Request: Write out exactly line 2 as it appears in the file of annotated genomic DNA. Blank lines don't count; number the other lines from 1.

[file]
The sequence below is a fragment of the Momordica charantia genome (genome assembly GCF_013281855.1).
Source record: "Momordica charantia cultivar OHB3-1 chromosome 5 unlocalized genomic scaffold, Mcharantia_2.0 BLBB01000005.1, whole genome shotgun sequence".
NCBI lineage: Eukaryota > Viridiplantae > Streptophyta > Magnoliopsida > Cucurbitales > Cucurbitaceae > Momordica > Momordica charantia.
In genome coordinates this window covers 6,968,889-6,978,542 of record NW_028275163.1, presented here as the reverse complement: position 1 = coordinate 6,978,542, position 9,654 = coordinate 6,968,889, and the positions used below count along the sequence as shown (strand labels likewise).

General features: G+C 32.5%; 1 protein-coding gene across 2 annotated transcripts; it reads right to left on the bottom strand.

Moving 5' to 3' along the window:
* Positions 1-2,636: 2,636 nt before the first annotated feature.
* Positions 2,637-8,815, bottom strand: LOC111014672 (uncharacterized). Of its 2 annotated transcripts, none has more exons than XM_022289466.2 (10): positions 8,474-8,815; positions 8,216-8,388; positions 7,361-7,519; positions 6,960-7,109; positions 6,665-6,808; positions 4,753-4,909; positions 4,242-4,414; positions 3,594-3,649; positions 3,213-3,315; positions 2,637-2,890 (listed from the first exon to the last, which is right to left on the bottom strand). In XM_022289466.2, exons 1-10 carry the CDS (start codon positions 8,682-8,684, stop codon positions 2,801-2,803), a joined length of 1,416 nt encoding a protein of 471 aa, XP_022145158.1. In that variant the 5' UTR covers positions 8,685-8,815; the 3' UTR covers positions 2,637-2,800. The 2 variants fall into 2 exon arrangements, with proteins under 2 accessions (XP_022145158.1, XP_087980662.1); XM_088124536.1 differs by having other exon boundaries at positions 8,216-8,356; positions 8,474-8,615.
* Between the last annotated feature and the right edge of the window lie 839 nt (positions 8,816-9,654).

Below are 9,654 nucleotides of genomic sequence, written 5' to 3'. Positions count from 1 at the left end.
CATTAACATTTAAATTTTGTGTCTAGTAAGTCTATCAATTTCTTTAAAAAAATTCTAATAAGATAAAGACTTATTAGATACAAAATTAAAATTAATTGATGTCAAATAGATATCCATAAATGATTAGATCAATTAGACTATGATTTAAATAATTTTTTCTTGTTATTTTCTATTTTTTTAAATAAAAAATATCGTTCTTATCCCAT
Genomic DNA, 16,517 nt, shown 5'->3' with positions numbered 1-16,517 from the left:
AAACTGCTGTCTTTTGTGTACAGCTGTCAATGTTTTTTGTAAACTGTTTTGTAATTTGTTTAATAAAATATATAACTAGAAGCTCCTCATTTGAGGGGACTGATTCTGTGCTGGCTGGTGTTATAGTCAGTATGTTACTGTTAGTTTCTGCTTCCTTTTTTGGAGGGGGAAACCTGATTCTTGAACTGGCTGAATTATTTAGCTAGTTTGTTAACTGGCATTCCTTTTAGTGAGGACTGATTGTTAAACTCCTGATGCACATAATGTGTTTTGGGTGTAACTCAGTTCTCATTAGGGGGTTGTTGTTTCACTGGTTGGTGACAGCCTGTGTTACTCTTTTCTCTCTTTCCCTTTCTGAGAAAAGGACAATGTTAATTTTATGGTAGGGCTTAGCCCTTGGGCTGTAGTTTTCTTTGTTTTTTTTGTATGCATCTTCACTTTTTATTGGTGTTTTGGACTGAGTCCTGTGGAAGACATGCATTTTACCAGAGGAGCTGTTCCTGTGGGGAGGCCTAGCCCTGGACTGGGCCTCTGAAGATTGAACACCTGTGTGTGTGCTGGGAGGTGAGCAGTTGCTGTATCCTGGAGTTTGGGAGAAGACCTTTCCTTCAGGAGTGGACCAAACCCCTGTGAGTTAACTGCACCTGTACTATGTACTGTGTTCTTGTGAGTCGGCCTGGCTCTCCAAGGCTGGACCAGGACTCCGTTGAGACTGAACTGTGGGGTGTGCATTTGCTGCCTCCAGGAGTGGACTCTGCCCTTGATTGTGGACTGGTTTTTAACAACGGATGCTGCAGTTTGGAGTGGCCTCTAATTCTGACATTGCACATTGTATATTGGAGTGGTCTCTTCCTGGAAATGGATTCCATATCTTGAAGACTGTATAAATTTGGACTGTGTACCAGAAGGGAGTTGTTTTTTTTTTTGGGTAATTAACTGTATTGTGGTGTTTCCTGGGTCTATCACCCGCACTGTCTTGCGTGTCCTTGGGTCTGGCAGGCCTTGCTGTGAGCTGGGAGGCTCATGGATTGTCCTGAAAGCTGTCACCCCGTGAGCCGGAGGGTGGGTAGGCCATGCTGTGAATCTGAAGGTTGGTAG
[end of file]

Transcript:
Source record: "Momordica charantia cultivar OHB3-1 chromosome 5 unlocalized genomic scaffold, Mcharantia_2.0 BLBB01000005.1, whole genome shotgun sequence".